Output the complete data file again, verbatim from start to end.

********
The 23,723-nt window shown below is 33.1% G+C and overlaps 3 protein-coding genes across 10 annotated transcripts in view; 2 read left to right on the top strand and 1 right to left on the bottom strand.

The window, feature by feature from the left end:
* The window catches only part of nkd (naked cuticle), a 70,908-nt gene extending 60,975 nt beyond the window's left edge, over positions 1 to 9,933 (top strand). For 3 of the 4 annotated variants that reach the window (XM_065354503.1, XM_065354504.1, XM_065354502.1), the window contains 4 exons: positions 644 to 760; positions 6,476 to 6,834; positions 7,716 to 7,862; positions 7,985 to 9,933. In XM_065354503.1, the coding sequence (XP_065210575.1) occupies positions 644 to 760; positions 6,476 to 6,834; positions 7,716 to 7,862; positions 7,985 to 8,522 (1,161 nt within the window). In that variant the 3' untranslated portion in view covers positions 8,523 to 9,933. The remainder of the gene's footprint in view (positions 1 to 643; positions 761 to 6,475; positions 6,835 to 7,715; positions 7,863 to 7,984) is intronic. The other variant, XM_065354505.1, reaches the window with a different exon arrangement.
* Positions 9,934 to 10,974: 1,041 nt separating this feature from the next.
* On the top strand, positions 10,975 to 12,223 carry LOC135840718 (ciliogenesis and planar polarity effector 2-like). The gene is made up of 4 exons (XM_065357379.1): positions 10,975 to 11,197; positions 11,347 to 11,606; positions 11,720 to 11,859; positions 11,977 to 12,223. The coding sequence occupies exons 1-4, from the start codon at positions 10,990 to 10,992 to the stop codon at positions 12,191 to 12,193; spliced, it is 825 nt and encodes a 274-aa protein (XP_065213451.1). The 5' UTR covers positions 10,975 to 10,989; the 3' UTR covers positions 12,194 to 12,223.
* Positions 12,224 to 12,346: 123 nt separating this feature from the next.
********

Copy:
The 23,723-nt window shown below is 33.1% G+C and overlaps 3 protein-coding genes across 10 annotated transcripts in view; 2 read left to right on the top strand and 1 right to left on the bottom strand.

The window, feature by feature from the left end:
* The window catches only part of nkd (naked cuticle), a 70,908-nt gene extending 60,975 nt beyond the window's left edge, over positions 1 to 9,933 (top strand). For 3 of the 4 annotated variants that reach the window (XM_065354503.1, XM_065354504.1, XM_065354502.1), the window contains 4 exons: positions 644 to 760; positions 6,476 to 6,834; positions 7,716 to 7,862; positions 7,985 to 9,933. In XM_065354503.1, the coding sequence (XP_065210575.1) occupies positions 644 to 760; positions 6,476 to 6,834; positions 7,716 to 7,862; positions 7,985 to 8,522 (1,161 nt within the window). In that variant the 3' untranslated portion in view covers positions 8,523 to 9,933. The remainder of the gene's footprint in view (positions 1 to 643; positions 761 to 6,475; positions 6,835 to 7,715; positions 7,863 to 7,984) is intronic. The other variant, XM_065354505.1, reaches the window with a different exon arrangement.
* Positions 9,934 to 10,974: 1,041 nt separating this feature from the next.
* On the top strand, positions 10,975 to 12,223 carry LOC135840718 (ciliogenesis and planar polarity effector 2-like). The gene is made up of 4 exons (XM_065357379.1): positions 10,975 to 11,197; positions 11,347 to 11,606; positions 11,720 to 11,859; positions 11,977 to 12,223. The coding sequence occupies exons 1-4, from the start codon at positions 10,990 to 10,992 to the stop codon at positions 12,191 to 12,193; spliced, it is 825 nt and encodes a 274-aa protein (XP_065213451.1). The 5' UTR covers positions 10,975 to 10,989; the 3' UTR covers positions 12,194 to 12,223.
* Positions 12,224 to 12,346: 123 nt separating this feature from the next.